While many studies have shown that liver diseases (LD) can be caused or exacerbated by substance use disorders (SUD), few have examined the proportion of adults with LD and SUD who receive mental health and addiction treatment or correlates of such use.
Using national Fiscal Year (FY) 2012 data from the United States Veterans Health Administration (VHA), the authors studied all 43,246 veterans diagnosed with both LD and SUD in FY 2012 and compared those who received mental health treatment (n = 30,456; 70.4%) to those who did not (n = 12,790; 29.6%).
Veterans who received mental health treatment were less like to be older than 75 years of age, more likely to have served during recent Middle East conflicts (Operation Iraqi Freedom or Operation Enduring Freedom), more likely to have been recently homeless and to have drug dependence as contrasted with alcohol dependence when compared with those who did not receive mental health treatment. Although the majority, 70.4%, received mental health treatment, only 30.6% of the total received specialized addiction treatment, and these veterans were more likely to experience homelessness and have drug dependence diagnoses.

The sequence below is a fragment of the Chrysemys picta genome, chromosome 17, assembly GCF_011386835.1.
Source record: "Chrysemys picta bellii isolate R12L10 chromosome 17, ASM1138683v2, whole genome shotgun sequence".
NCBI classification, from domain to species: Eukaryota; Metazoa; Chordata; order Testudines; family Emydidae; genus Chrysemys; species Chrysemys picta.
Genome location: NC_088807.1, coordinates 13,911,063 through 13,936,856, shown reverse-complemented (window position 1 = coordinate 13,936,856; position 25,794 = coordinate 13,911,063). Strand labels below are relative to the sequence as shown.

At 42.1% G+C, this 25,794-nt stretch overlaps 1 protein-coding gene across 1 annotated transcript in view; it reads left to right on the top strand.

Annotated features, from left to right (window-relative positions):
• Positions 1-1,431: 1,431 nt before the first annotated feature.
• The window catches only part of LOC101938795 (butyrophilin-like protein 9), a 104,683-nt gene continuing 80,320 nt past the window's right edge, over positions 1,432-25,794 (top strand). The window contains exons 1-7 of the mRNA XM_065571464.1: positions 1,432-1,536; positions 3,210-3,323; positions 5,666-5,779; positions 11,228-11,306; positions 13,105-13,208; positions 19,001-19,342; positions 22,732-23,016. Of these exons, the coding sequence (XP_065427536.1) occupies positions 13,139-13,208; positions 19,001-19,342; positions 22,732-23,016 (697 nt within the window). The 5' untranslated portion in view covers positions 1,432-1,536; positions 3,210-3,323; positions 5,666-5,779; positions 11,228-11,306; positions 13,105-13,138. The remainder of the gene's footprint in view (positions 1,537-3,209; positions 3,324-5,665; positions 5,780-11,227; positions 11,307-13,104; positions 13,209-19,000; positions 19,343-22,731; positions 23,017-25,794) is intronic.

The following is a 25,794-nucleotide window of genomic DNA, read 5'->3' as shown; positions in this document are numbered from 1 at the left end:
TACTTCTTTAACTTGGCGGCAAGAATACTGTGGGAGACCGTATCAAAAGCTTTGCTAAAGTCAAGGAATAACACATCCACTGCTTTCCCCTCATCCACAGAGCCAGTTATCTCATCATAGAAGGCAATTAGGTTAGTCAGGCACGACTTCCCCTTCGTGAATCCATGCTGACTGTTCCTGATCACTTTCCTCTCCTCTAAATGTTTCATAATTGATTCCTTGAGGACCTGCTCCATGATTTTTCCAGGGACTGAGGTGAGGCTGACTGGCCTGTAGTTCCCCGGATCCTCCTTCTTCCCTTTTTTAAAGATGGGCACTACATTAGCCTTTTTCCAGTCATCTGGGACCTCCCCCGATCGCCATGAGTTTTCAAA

This is the first study as per the authors’ best knowledge that broadly examines mental health and addiction treatment received by veterans with LD and SUD. High rates of mental health treatment in this population likely reflect the integrated nature of the VHA and its emphasis on providing comprehensive services to homeless veterans. Further research is needed to identify barriers to specialized addiction treatment in this population.
Conflicts of interest: none.
Haque, L. and Rosenheck, R. (2021), "Mental health and addiction service use among United States veterans with liver disease nationally in the Veterans Health Administration", Journal of Public Mental Health, Vol. 20 No. 3, pp. 191-200. https://doi.org/10.1108/JPMH-07-2020-0088
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